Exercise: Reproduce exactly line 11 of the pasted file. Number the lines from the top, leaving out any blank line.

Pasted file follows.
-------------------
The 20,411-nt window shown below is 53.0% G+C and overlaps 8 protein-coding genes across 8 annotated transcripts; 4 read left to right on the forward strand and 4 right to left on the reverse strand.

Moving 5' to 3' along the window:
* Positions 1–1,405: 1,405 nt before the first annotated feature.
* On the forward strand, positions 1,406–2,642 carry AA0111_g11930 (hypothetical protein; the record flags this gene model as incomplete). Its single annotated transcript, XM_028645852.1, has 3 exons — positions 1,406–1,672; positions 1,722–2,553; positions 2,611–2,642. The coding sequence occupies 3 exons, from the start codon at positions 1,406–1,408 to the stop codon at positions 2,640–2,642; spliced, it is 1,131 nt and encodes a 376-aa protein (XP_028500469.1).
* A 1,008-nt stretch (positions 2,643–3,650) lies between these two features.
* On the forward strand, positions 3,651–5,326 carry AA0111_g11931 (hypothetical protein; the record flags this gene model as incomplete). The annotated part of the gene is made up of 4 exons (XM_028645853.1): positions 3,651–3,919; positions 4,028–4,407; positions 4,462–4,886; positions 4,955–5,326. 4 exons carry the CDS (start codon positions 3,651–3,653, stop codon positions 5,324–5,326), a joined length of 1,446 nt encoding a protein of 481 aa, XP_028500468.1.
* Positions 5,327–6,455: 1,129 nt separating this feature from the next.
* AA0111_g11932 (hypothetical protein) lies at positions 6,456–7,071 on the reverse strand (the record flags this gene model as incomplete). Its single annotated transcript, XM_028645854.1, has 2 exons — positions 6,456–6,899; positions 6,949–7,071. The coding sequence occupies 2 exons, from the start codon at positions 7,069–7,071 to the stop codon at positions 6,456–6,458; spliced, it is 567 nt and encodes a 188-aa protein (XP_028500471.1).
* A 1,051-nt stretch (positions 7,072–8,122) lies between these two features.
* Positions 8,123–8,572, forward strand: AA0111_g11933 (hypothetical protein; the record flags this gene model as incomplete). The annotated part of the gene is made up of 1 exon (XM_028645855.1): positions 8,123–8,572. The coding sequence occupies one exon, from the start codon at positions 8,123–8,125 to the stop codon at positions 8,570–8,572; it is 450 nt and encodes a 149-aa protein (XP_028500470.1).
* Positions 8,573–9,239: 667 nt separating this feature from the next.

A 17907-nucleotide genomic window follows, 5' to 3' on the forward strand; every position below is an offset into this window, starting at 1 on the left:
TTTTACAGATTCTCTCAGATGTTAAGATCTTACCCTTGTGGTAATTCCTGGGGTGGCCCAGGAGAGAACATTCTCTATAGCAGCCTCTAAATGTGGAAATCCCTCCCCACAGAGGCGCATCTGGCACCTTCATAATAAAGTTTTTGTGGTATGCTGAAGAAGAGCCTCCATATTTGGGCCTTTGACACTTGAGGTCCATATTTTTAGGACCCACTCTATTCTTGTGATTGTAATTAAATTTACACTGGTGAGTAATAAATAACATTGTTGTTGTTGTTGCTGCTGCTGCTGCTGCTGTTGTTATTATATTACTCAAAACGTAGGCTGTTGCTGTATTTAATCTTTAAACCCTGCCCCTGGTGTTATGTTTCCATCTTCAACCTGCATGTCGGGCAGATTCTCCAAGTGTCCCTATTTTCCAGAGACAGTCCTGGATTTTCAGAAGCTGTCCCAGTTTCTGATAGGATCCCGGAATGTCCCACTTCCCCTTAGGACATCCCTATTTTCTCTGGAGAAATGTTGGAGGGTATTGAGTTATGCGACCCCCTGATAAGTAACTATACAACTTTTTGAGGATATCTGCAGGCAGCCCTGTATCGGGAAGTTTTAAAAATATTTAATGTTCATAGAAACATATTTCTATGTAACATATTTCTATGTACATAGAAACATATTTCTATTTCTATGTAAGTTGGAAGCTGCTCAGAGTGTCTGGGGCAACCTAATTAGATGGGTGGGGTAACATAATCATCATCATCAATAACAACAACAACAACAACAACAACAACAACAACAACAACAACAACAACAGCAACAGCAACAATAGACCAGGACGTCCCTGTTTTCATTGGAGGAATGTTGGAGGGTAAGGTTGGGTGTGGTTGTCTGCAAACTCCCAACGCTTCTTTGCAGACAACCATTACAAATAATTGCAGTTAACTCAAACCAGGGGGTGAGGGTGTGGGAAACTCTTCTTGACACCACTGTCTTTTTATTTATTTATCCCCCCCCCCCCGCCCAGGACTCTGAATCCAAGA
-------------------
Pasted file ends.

* Positions 8,573–9,239: 667 nt separating this feature from the next.